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dc.contributor.authorPark, S.H.
dc.contributor.authorLeka, K.D.
dc.contributor.authorKusano, K.
dc.contributor.authorAndries, J.
dc.contributor.authorBarnes, G.
dc.contributor.authorBingham, S.
dc.contributor.authorBloomfield, D.S.
dc.contributor.authorMcCloskey, A.E.
dc.contributor.authorDelouille, V.
dc.contributor.authorFalconer, D.
dc.contributor.authorGallagher, P.T.
dc.contributor.authorGeorgoulis, M.K.
dc.contributor.authorKubo, Y.
dc.contributor.authorLee, K.
dc.contributor.authorLee, S.
dc.contributor.authorLobzin, V.
dc.contributor.authorMun, J.
dc.contributor.authorMurray, S.A.
dc.contributor.authorHamad Nageem, Tarek A.M.
dc.contributor.authorQahwaji, Rami S.R.
dc.contributor.authorSharpe, M.
dc.contributor.authorSteenburgh, R.A.
dc.contributor.authorSteward, G.
dc.contributor.authorTerkildsen, M.
dc.date.accessioned2021-03-21T00:41:24Z
dc.date.accessioned2021-03-26T13:19:51Z
dc.date.available2021-03-21T00:41:24Z
dc.date.available2021-03-26T13:19:51Z
dc.date.issued2020-02-19
dc.identifier.citationPark SH, Leka KD, Kusano K et al (2020) A Comparison of Flare Forecasting Methods. IV. Evaluating Consecutive-day Forecasting Patterns. Astrophysical Journal. 890(2): 124.en_US
dc.identifier.urihttp://hdl.handle.net/10454/18411
dc.descriptionNoen_US
dc.description.abstractA crucial challenge to successful flare prediction is forecasting periods that transition between "flare-quiet" and "flare-active." Building on earlier studies in this series in which we describe the methodology, details, and results of flare forecasting comparison efforts, we focus here on patterns of forecast outcomes (success and failure) over multiday periods. A novel analysis is developed to evaluate forecasting success in the context of catching the first event of flare-active periods and, conversely, correctly predicting declining flare activity. We demonstrate these evaluation methods graphically and quantitatively as they provide both quick comparative evaluations and options for detailed analysis. For the testing interval 2016-2017, we determine the relative frequency distribution of two-day dichotomous forecast outcomes for three different event histories (i.e., event/event, no-event/event, and event/no-event) and use it to highlight performance differences between forecasting methods. A trend is identified across all forecasting methods that a high/low forecast probability on day 1 remains high/low on day 2, even though flaring activity is transitioning. For M-class and larger flares, we find that explicitly including persistence or prior flare history in computing forecasts helps to improve overall forecast performance. It is also found that using magnetic/modern data leads to improvement in catching the first-event/first-no-event transitions. Finally, 15% of major (i.e., M-class or above) flare days over the testing interval were effectively missed due to a lack of observations from instruments away from the Earth-Sun line.en_US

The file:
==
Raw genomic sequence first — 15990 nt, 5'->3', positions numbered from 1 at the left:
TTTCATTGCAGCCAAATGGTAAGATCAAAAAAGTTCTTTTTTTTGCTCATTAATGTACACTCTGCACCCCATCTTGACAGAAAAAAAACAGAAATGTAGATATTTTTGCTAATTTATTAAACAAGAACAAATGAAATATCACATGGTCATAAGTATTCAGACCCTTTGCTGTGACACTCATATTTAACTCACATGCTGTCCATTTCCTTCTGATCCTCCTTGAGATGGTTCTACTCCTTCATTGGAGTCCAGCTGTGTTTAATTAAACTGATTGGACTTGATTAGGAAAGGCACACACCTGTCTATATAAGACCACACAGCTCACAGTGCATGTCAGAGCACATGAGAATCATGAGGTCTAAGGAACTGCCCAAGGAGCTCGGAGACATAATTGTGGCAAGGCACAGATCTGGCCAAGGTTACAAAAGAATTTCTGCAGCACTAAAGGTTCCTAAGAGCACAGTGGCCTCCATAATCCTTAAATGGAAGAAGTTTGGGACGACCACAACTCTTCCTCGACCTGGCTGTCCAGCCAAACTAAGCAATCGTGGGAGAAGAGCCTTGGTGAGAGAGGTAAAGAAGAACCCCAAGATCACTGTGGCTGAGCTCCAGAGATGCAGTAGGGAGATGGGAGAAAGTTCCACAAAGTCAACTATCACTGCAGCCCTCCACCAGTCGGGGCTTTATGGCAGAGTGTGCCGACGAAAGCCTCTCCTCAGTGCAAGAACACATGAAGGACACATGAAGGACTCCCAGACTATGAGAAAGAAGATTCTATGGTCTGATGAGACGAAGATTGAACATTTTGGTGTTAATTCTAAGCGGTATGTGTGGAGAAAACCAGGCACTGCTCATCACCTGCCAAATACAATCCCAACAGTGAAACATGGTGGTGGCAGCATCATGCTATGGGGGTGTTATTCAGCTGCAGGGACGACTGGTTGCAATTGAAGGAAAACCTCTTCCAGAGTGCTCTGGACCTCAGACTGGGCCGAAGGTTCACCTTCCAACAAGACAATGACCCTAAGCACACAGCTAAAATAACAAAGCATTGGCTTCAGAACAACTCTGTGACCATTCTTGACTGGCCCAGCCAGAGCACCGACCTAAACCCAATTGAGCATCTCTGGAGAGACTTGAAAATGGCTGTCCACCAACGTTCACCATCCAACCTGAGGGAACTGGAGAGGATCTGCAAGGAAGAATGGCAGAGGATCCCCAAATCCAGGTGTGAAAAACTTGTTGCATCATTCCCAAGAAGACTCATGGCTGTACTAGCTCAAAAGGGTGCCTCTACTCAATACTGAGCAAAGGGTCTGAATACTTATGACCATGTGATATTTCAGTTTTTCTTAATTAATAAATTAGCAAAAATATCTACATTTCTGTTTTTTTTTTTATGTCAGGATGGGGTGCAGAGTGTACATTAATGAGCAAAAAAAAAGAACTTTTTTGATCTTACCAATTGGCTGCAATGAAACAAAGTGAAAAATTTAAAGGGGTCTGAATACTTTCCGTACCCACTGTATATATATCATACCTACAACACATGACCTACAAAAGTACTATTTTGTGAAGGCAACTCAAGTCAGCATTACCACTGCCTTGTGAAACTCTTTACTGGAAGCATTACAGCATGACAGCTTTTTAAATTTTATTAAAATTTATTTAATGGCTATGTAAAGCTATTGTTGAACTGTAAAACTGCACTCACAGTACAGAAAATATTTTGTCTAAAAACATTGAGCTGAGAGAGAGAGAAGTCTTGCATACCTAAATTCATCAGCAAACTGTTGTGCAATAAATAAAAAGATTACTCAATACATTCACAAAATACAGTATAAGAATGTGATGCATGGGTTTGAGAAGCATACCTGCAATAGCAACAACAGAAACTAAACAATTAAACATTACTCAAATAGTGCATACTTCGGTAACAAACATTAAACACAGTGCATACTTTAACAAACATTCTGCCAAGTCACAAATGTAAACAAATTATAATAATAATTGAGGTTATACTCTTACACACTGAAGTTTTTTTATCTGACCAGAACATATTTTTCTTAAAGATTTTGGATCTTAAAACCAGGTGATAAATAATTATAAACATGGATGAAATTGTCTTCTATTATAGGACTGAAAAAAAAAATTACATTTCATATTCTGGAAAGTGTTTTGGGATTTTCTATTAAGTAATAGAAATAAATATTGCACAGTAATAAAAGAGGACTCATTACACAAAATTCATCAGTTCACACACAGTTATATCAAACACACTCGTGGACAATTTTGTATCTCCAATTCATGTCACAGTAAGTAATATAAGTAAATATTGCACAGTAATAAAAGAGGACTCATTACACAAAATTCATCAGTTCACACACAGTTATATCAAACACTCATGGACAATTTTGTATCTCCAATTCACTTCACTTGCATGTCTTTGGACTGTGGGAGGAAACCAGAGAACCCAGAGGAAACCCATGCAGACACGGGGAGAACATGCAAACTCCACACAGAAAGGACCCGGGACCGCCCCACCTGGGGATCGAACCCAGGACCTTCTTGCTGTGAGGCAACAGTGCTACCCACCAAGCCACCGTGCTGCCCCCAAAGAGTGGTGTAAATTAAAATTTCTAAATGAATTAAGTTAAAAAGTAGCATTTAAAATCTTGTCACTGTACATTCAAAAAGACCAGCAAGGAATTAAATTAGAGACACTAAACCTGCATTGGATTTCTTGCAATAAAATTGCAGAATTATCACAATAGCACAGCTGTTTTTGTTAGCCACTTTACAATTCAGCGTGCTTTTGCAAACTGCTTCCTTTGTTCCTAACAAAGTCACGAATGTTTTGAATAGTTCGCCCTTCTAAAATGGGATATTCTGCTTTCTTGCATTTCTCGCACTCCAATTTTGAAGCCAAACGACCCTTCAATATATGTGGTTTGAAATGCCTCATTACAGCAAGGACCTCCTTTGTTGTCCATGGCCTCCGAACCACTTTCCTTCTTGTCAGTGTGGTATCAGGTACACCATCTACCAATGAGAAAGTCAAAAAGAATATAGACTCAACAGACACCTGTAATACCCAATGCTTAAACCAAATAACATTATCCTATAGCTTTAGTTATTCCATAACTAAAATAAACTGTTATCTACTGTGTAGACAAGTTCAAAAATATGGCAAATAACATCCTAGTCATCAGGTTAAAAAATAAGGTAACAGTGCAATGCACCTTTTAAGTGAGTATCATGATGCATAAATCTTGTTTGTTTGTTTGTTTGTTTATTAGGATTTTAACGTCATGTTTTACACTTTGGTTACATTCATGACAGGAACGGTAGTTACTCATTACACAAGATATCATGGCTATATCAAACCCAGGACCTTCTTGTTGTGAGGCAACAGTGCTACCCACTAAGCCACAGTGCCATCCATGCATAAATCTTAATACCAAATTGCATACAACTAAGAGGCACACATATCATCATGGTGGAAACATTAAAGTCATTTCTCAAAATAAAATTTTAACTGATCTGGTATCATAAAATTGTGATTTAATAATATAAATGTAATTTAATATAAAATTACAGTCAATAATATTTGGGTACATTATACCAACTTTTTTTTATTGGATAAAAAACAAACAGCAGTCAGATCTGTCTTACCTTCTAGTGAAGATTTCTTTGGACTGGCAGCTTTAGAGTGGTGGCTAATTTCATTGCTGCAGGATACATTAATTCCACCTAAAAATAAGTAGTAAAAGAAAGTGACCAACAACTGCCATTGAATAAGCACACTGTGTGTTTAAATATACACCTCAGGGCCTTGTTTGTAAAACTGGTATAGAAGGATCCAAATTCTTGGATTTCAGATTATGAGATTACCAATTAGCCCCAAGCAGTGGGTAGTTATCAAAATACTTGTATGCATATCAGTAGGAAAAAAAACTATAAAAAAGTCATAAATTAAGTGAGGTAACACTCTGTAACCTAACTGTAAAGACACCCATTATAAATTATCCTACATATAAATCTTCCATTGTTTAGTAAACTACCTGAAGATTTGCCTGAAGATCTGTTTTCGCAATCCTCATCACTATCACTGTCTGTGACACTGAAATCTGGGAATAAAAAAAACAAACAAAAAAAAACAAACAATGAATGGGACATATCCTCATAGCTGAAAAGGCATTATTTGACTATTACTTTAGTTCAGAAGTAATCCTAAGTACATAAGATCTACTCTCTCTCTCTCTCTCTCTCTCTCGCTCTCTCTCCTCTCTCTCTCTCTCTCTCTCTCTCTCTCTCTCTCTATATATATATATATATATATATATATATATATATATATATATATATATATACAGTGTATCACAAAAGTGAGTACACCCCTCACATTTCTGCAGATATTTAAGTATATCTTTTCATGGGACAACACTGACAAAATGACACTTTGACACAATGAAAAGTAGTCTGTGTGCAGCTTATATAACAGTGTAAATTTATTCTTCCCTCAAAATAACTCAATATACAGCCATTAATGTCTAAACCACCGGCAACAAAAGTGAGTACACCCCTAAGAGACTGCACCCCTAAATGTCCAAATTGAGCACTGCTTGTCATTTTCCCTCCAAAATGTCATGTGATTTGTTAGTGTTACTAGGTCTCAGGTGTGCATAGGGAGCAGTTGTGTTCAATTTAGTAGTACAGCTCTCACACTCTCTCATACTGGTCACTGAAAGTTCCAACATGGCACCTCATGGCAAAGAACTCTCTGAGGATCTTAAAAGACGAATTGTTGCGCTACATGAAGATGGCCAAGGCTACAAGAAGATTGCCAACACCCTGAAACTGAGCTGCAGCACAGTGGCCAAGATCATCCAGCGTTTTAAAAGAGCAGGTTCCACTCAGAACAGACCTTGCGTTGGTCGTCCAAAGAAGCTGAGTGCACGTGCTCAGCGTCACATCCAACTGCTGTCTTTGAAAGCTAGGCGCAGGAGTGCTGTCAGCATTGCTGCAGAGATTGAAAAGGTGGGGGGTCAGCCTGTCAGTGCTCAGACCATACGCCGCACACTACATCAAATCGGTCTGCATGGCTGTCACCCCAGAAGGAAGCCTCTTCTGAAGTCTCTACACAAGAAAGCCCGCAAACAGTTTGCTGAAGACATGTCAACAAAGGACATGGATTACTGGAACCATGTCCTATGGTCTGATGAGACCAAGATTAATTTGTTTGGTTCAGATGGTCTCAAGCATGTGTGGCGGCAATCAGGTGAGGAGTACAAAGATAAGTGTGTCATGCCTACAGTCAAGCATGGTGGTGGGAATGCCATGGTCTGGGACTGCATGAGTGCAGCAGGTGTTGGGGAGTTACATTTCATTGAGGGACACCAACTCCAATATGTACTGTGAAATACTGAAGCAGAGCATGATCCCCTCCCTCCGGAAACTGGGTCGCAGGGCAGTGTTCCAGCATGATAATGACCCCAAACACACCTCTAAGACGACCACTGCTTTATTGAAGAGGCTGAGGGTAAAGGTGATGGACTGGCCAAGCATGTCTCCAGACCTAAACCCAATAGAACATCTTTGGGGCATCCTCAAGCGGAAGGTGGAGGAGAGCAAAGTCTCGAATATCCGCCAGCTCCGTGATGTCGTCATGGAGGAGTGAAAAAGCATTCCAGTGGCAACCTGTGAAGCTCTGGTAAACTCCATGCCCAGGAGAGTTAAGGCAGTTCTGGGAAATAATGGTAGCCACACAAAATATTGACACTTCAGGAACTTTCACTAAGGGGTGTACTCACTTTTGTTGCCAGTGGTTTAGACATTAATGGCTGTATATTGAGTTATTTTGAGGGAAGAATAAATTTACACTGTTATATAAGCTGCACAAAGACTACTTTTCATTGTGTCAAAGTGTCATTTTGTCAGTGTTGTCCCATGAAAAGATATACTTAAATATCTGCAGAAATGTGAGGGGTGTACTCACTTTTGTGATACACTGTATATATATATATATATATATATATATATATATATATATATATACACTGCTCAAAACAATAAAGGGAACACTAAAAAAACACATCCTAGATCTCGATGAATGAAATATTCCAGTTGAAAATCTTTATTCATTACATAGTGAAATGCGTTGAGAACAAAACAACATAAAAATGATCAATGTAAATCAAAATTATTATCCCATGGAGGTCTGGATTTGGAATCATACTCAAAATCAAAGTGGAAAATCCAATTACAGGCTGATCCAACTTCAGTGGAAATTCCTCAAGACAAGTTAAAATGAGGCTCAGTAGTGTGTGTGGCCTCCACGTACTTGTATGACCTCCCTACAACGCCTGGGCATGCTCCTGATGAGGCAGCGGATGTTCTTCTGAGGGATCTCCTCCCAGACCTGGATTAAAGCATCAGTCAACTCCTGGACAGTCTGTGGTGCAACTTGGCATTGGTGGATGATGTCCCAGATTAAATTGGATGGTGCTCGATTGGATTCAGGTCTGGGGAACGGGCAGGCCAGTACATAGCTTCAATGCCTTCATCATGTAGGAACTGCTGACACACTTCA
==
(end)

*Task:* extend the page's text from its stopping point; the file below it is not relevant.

dc.language.isoenen_US
dc.relation.isreferencedbyhttps://doi.org/10.3847/1538-4357/ab65f0en_US
dc.subjectSunen_US
dc.subjectSolar magnetic fieldsen_US
dc.subjectSolar flaresen_US
dc.subjectSolar activityen_US
dc.subjectSolar active region magnetic fieldsen_US
dc.subjectSunspotsen_US
dc.subjectSolar x-ray flaresen_US
dc.subjectAstronomy data analysisen_US
dc.subjectAstronomy data visualisationen_US
dc.subjectAstrostatistics toolsen_US
dc.titleA Comparison of Flare Forecasting Methods. IV. Evaluating Consecutive-day Forecasting Patternsen_US
dc.status.refereedYesen_US
dc.date.Accepted2019-12-26
dc.typeArticleen_US
dc.type.versionNo full-text in the repositoryen_US
dc.date.updated2021-03-21T00:41:29Z
refterms.dateFOA2021-03-26T13:25:04Z
dc.openaccess.statusNot Open Accessen_US


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